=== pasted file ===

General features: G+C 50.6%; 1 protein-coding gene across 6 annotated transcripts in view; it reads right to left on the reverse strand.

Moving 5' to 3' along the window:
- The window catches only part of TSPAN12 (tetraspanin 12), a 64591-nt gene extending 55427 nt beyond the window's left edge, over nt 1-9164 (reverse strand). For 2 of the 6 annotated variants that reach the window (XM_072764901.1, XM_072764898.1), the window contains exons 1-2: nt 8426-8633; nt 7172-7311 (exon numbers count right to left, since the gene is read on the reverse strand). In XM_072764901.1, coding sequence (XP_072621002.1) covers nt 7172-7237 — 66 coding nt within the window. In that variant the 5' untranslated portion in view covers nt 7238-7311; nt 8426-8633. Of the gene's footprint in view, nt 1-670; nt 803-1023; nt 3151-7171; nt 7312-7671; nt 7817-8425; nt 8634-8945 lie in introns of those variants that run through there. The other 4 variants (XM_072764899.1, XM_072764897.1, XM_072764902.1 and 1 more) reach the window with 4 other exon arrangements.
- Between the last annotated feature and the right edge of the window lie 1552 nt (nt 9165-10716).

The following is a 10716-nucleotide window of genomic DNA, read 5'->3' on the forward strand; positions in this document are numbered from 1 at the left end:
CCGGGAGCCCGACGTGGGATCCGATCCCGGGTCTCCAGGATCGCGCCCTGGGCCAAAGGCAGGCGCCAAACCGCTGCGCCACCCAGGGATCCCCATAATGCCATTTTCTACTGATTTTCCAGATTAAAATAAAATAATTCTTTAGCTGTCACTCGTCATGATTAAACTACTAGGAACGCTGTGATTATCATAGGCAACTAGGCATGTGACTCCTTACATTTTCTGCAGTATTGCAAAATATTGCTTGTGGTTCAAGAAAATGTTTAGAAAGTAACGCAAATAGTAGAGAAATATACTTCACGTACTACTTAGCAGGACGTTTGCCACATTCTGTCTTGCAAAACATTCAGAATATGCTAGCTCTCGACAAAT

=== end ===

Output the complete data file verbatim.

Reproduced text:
General features: G+C 50.6%; 1 protein-coding gene across 6 annotated transcripts in view; it reads right to left on the reverse strand.

Moving 5' to 3' along the window:
- The window catches only part of TSPAN12 (tetraspanin 12), a 64591-nt gene extending 55427 nt beyond the window's left edge, over nt 1-9164 (reverse strand). For 2 of the 6 annotated variants that reach the window (XM_072764901.1, XM_072764898.1), the window contains exons 1-2: nt 8426-8633; nt 7172-7311 (exon numbers count right to left, since the gene is read on the reverse strand). In XM_072764901.1, coding sequence (XP_072621002.1) covers nt 7172-7237 — 66 coding nt within the window. In that variant the 5' untranslated portion in view covers nt 7238-7311; nt 8426-8633. Of the gene's footprint in view, nt 1-670; nt 803-1023; nt 3151-7171; nt 7312-7671; nt 7817-8425; nt 8634-8945 lie in introns of those variants that run through there. The other 4 variants (XM_072764899.1, XM_072764897.1, XM_072764902.1 and 1 more) reach the window with 4 other exon arrangements.
- Between the last annotated feature and the right edge of the window lie 1552 nt (nt 9165-10716).

The following is a 10716-nucleotide window of genomic DNA, read 5'->3' on the forward strand; positions in this document are numbered from 1 at the left end:
CCGGGAGCCCGACGTGGGATCCGATCCCGGGTCTCCAGGATCGCGCCCTGGGCCAAAGGCAGGCGCCAAACCGCTGCGCCACCCAGGGATCCCCATAATGCCATTTTCTACTGATTTTCCAGATTAAAATAAAATAATTCTTTAGCTGTCACTCGTCATGATTAAACTACTAGGAACGCTGTGATTATCATAGGCAACTAGGCATGTGACTCCTTACATTTTCTGCAGTATTGCAAAATATTGCTTGTGGTTCAAGAAAATGTTTAGAAAGTAACGCAAATAGTAGAGAAATATACTTCACGTACTACTTAGCAGGACGTTTGCCACATTCTGTCTTGCAAAACATTCAGAATATGCTAGCTCTCGACAAAT